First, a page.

On June 27 2017, at Waseda University, Professor Toshihide Awatani from the Department of Family Medicine at Kochi Medical School lectured on community medicine, a field which he has been devoted to for many years to support local communities. This lecture was organized by Waseda’s TGU Center for Positive/Empirical Analyses of Political Economy.
Professor Awatani passed the national medical licensing exam in 1990, and at the age of 27, he was appointed Director of Matsubara Clinic (now known as Yusuhara Hospital), which appeared in the famous novel “The White Tower” by Toyoko Yamazaki. Since then, as a physician, an educator, and a researcher, Professor Awatani has been dedicated to building the integrated community care system (ICCS) for local communities. The ICCS, which bring public health, medical care, and social services together, are now considered the core of health care and long-term care policies in the nation today. However, Professor Awatani’s efforts to construct the ICCS, which look ahead at the upcoming super-aging society, was pretty much pioneering in 1990s, since population aging in Kochi Prefecture had been progressing 20 years in advance compared to the rest of Japan. Hence, there is a lot to learn from his work.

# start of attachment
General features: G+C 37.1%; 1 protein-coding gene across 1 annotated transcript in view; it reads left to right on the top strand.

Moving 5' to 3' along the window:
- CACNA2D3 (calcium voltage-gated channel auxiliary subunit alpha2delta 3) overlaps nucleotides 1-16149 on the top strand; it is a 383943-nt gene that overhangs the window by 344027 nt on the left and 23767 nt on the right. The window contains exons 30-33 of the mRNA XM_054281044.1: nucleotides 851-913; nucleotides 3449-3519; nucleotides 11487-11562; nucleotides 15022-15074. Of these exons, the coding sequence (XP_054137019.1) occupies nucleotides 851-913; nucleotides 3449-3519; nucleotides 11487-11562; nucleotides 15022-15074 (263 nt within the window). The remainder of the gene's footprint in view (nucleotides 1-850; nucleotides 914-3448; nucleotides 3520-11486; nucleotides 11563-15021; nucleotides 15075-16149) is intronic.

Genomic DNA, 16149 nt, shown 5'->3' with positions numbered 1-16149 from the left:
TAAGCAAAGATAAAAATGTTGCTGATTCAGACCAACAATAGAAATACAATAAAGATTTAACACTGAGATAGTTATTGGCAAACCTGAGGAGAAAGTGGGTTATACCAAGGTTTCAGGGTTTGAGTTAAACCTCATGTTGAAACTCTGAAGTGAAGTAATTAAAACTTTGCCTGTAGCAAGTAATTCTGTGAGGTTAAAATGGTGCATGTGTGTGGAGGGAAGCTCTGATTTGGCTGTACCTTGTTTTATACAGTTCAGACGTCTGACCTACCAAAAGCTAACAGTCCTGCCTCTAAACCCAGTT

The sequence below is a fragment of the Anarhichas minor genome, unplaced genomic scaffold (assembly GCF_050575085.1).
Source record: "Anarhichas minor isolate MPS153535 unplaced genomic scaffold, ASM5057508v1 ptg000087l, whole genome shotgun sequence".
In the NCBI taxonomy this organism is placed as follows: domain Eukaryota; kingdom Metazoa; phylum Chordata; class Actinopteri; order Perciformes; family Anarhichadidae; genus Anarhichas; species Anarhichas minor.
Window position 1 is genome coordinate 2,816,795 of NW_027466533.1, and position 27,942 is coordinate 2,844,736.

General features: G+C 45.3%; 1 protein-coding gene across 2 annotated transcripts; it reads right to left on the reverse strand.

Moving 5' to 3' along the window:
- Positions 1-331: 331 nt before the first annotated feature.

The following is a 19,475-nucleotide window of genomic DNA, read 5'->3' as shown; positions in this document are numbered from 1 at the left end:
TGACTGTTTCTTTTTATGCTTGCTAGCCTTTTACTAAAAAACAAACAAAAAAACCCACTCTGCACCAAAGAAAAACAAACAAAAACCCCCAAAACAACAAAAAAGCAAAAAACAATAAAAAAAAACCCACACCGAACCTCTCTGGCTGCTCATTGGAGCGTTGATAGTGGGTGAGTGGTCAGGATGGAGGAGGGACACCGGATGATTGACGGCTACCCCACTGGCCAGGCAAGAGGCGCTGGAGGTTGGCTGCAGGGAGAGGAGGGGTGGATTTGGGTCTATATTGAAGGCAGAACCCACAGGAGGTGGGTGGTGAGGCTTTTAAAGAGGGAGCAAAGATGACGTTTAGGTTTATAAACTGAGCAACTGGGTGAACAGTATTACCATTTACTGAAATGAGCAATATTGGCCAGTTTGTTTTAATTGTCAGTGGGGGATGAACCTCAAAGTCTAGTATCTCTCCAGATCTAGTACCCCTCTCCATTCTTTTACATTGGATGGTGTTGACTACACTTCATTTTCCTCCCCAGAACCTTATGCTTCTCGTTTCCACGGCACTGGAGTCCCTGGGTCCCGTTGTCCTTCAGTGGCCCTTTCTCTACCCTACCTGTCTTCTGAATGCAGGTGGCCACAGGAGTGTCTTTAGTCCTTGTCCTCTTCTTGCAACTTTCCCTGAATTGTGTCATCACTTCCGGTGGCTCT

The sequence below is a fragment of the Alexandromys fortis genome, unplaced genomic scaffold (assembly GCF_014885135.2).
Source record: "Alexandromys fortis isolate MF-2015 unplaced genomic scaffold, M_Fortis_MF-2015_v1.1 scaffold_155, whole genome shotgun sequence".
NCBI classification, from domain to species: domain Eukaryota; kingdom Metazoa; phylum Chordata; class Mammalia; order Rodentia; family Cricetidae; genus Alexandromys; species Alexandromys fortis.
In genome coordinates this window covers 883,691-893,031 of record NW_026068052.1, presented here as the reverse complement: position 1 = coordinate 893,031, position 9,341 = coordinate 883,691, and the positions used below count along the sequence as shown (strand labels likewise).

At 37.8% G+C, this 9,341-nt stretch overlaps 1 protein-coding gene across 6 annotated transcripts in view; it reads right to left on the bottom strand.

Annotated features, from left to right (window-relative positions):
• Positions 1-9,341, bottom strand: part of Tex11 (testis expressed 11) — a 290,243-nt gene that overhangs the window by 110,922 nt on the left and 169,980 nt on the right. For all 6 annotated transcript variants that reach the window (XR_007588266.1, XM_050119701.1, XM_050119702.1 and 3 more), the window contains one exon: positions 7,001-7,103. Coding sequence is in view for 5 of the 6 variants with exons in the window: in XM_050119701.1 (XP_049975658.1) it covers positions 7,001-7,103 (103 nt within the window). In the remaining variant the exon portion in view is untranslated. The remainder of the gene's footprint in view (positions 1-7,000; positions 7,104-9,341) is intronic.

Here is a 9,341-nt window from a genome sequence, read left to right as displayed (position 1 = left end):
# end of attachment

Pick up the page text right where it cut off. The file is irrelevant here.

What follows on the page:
In the lecture, Professor Awatani said that the ICCS should be designed together with local residents and be part of community development. Moreover, he believes that local residents should be fully aware and take advantage of the medical services available to them, which could be great lessons and training to physicians in the community. Under the beliefs, Professor Awatani has comprehensively supported the biological, the daily, and the whole lives of people. Instead of a model where medical staff intervenes only when patients are diagnosed, the kind of relationship Professor Awatani and medical staff members who are his former students are focusing on a life-support model that provides healthcare for its local residents holistically. Professor Awatani refers to this as having a lens of different magnification. A 400x lens can find the cause of the disease, but it is unable to examine the patient’s entire physical and psychological status. When lowering the magnification to 40x, a patient’s entire condition will become clear. For example, physicians may find that a patient is an elderly person with dementia, aspiration pneumonia, and knee osteoarthritis. By further lowering the magnification to 4x, the patient’s background, including family members, communities, and cultures surrounding the patient, will become visible. Professor Awatani explained that this will help understand the medical institution’s accessibility, comprehensiveness, continuity, coordination, and accountability.
Lastly, Professor Awatani mentioned specific examples of his interactions with local residents, sometimes smiling and sometimes tearing up. Although he expressed his resentment towards not being able to make significant changes in the medical field at present, Professor Awatani’s lecture provided scientific evidence on how to support Japan’s super-aging society.